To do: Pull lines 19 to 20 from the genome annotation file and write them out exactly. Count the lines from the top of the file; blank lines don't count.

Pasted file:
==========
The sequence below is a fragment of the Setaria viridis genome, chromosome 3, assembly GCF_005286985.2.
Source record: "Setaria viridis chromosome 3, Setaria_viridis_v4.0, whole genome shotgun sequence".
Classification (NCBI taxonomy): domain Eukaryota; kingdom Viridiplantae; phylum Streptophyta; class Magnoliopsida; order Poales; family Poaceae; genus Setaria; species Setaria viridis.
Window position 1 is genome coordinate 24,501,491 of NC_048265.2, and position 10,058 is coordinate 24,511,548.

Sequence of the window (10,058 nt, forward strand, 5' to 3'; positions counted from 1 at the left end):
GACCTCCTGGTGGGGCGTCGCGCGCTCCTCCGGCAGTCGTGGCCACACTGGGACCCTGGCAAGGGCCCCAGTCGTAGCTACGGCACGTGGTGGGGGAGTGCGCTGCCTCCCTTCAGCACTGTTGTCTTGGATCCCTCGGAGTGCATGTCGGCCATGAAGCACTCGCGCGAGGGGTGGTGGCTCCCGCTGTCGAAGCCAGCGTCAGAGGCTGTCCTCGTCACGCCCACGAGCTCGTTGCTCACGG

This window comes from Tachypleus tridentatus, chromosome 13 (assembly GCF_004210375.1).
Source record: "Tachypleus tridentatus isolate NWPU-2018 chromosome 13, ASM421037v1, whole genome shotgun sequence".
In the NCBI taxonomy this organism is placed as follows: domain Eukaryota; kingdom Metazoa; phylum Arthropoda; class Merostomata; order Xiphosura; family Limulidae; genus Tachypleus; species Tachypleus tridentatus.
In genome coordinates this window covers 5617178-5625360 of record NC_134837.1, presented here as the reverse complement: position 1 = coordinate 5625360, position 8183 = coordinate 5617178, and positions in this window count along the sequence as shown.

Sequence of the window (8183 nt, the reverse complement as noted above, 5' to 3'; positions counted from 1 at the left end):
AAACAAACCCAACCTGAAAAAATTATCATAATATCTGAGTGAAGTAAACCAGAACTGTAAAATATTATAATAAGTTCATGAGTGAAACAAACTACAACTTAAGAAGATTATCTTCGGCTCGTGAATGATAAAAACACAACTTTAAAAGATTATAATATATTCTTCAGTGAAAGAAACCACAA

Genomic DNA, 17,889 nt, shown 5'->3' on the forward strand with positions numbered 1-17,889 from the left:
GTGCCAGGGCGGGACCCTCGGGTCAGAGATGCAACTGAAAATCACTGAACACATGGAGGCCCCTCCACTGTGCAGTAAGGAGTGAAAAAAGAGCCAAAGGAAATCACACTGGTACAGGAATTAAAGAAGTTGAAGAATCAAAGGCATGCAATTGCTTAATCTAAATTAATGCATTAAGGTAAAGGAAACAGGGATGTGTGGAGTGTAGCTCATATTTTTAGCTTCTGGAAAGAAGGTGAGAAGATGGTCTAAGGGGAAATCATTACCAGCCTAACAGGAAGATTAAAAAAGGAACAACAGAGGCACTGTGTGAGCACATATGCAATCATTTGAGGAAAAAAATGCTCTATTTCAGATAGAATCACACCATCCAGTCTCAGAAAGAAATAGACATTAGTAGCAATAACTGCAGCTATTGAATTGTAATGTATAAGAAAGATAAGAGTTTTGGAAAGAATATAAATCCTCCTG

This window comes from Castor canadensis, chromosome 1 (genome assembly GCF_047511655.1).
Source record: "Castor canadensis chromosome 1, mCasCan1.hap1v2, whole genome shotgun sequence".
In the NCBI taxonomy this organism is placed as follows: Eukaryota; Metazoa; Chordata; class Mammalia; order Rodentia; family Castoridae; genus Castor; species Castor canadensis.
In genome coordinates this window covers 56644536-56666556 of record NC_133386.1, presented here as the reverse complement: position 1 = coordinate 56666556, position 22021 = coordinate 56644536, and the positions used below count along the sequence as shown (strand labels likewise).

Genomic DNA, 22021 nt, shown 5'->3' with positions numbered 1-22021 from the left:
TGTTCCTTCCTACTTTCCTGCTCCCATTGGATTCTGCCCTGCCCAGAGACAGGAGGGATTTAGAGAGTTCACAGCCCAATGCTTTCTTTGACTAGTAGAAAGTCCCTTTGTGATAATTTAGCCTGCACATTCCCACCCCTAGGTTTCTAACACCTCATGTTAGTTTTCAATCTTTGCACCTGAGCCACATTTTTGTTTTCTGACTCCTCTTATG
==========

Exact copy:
Genomic DNA, 22021 nt, shown 5'->3' with positions numbered 1-22021 from the left:
TGTTCCTTCCTACTTTCCTGCTCCCATTGGATTCTGCCCTGCCCAGAGACAGGAGGGATTTAGAGAGTTCACAGCCCAATGCTTTCTTTGACTAGTAGAAAGTCCCTTTGTGATAATTTAGCCTGCACATTCCCACCCCTAGGTTTCTAACACCTCATGTTAGTTTTCAATCTTTGCACCTGAGCCACATTTTTGTTTTCTGACTCCTCTTATG